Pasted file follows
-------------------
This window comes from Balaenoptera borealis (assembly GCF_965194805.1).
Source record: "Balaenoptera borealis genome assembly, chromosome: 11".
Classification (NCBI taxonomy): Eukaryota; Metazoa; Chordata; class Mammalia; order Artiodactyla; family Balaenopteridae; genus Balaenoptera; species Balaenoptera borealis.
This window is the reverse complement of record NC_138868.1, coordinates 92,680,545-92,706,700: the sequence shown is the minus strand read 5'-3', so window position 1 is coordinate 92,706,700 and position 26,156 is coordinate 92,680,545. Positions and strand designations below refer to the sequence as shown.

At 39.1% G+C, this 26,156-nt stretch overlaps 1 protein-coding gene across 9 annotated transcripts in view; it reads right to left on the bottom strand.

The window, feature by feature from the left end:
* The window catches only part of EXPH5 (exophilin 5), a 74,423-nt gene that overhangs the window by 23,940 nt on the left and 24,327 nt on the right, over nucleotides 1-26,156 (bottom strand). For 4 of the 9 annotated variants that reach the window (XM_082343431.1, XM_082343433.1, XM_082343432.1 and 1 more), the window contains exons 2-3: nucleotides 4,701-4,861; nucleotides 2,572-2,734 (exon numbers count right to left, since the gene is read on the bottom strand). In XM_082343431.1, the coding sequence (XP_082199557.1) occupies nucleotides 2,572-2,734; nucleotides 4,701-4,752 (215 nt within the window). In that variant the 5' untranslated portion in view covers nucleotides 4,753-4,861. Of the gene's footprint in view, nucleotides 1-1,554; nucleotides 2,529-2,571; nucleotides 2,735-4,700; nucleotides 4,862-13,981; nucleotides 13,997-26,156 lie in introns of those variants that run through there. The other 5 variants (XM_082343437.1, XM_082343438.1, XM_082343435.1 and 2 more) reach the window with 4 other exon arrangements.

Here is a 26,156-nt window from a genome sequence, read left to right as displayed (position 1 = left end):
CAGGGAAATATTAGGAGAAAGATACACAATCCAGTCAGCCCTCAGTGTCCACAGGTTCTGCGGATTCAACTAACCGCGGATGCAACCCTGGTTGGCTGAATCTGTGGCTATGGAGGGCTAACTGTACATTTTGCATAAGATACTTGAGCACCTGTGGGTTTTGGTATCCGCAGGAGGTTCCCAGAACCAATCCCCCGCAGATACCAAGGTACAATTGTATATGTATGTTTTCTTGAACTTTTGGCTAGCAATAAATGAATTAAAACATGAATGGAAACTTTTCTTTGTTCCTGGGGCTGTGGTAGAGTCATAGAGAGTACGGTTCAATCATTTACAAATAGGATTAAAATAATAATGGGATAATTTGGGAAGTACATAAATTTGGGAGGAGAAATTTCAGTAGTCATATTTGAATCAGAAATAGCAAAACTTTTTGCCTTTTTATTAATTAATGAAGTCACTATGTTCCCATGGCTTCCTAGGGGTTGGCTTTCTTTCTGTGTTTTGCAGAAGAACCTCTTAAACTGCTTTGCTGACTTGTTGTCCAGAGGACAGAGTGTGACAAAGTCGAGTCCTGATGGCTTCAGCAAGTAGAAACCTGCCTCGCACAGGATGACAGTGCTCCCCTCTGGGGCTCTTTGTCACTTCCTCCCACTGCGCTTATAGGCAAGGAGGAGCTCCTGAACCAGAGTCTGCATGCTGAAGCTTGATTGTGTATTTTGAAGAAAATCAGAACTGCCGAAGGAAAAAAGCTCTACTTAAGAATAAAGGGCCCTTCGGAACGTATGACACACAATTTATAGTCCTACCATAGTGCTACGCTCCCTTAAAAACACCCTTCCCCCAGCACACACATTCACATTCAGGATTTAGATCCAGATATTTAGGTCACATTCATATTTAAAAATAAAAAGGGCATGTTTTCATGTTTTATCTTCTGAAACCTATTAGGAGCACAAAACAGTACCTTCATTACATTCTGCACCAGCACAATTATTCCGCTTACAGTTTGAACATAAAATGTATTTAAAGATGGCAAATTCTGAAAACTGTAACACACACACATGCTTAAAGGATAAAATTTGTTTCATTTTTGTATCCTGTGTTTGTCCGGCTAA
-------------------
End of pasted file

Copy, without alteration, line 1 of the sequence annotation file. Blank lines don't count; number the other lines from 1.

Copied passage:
This window comes from Balaenoptera borealis (assembly GCF_965194805.1).